theresa [dot] geller [at] berkeley [dot] edu
Associate Professor of Film Theory and History
Grinnell College, Iowa
(Jan 10, 2017 May 12, 2017)
Modes of Entrustment
Modes of Entrustment examines 21st century feminist and queer media to map their affective resistances to neoliberalism’s deterritorialization of desire. Rather than apply queer theory to texts, I start with film and media to map its modes of entrustment—a method originally proposed by Italian feminists to model and reproduce a female counter-Symbolic. The origins of this research began as a paper I presented on Italian feminism, autonomia, and queer entrustment in Luca Guadagnino’s I Am Love (Io sono l'amore, 2009). The first chapter works through the intersecting histories of feminist thought and queer theory to reconceptualize entrustment as a mode (and model) of praxis. The latter chapters sketch out the forms entrustment takes in a range of film and media, including Big Bang Love, Juvenile A (Takeshi Miike, 2006), The Business of Fancydancing (Sherman Alexie, 2002), and Kara Walker’s Sugar Sphinx (2014), among others. Together, these chapters show how contemporary film and media articulate queer culture’s encounters with social precarity, including transphobia, racism, misogyny, and settler colonialism. A version of what is to be the concluding chapter for this book was published previously as “Trans/Affect, Monstrous Masculinities, and the Sublime Art of Lady Gaga.” In it, I argue that Gaga’s transgender embodiment of Jo Calderone evokes the sublime (trans-)affect constitutive of a feminist and queer counter-Symbolic.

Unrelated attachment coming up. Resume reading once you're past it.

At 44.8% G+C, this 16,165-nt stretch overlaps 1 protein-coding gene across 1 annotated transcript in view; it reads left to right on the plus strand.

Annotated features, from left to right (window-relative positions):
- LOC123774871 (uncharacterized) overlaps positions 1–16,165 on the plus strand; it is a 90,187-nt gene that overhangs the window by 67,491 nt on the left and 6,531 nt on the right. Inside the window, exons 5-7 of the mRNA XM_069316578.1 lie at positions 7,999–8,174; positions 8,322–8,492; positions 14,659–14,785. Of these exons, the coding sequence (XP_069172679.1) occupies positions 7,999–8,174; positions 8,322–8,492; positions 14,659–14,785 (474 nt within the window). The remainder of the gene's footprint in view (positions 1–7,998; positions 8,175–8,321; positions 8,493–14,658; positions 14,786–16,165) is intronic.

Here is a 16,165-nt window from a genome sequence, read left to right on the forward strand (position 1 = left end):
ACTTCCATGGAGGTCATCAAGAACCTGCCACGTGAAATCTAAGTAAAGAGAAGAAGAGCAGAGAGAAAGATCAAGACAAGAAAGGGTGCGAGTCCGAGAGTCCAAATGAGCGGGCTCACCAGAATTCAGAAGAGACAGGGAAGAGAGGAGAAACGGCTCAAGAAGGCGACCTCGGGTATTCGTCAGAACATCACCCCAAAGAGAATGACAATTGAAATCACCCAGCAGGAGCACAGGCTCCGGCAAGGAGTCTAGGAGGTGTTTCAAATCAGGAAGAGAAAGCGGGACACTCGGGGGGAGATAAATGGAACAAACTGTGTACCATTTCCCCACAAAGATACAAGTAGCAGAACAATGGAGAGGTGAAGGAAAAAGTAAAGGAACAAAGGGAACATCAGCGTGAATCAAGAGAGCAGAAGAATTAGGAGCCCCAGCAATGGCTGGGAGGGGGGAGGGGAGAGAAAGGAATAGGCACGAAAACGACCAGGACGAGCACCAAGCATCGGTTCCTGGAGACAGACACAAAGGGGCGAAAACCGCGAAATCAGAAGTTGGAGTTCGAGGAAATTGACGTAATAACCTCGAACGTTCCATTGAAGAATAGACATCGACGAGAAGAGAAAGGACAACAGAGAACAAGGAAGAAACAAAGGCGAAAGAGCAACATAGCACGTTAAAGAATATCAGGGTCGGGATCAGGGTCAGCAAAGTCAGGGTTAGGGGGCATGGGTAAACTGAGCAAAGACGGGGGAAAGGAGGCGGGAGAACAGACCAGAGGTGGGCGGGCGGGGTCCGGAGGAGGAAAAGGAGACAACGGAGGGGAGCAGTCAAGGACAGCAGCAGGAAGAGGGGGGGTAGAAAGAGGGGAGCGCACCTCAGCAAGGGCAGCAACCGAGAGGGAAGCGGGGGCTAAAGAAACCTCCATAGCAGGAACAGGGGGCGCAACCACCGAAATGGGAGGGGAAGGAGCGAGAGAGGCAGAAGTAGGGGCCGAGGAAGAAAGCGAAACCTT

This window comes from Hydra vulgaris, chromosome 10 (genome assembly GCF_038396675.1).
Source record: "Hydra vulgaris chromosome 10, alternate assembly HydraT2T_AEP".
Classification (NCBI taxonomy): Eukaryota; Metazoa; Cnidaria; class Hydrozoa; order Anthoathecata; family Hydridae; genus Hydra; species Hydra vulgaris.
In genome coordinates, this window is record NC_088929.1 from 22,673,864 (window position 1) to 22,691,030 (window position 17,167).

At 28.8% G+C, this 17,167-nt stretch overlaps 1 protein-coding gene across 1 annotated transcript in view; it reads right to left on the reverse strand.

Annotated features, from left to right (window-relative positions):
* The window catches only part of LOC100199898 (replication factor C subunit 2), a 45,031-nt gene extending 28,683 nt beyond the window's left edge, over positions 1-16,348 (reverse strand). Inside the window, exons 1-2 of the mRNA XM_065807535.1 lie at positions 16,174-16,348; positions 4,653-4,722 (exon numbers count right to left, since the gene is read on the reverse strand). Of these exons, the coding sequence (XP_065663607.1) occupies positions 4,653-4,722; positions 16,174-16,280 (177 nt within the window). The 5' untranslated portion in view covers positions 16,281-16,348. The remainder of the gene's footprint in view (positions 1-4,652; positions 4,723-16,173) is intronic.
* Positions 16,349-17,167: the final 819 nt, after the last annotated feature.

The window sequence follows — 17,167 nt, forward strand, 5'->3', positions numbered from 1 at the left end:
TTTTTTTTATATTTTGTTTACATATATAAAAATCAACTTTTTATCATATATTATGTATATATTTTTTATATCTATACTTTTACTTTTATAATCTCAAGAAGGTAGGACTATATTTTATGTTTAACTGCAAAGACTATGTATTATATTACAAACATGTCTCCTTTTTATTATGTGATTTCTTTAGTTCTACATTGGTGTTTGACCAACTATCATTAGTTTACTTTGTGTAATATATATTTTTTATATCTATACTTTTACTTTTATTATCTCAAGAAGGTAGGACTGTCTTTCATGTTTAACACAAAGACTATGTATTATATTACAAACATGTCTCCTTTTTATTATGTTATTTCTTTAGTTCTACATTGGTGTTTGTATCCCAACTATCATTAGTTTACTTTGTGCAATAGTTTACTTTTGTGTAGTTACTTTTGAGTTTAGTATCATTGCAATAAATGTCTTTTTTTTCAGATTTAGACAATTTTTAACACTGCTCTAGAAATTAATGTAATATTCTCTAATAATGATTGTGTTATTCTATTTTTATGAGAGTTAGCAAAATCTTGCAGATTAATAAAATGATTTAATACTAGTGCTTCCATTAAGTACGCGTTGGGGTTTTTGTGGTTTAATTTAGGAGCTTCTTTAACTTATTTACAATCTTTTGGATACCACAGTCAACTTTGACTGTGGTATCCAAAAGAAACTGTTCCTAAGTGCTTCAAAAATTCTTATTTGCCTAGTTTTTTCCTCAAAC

A scholar of film and media studies as well as feminist and queer theory, Theresa L. Geller is Associate Professor of Film Theory and History in the Department of English at Grinnell College. She recently completed the monograph, The X-Files (Wayne State University Press, 2016). She is the author of several articles on feminist film studies, continental philosophy, and queer theory, with publications in Camera Obscura, Rhizomes, Senses of Cinema, Velvet Light Trap, Biography, and Frontiers: A Journal of Women’s Studies, and has chapters in Gender after Lyotard, East Asian Cinemas, and Lady Gaga and Popular Music: Performing Gender, Fashion, and Culture. With a dissertation on film genre and queer epistemology, Geller earned her PhD in Literatures in English from Rutgers University. She was a student of women’s studies and the history of consciousness as an undergraduate at UC Santa Cruz. She is currently completing the co-edited volume (with Julia Leyda), An Indelible Mark: Women and the Work of Todd Haynes.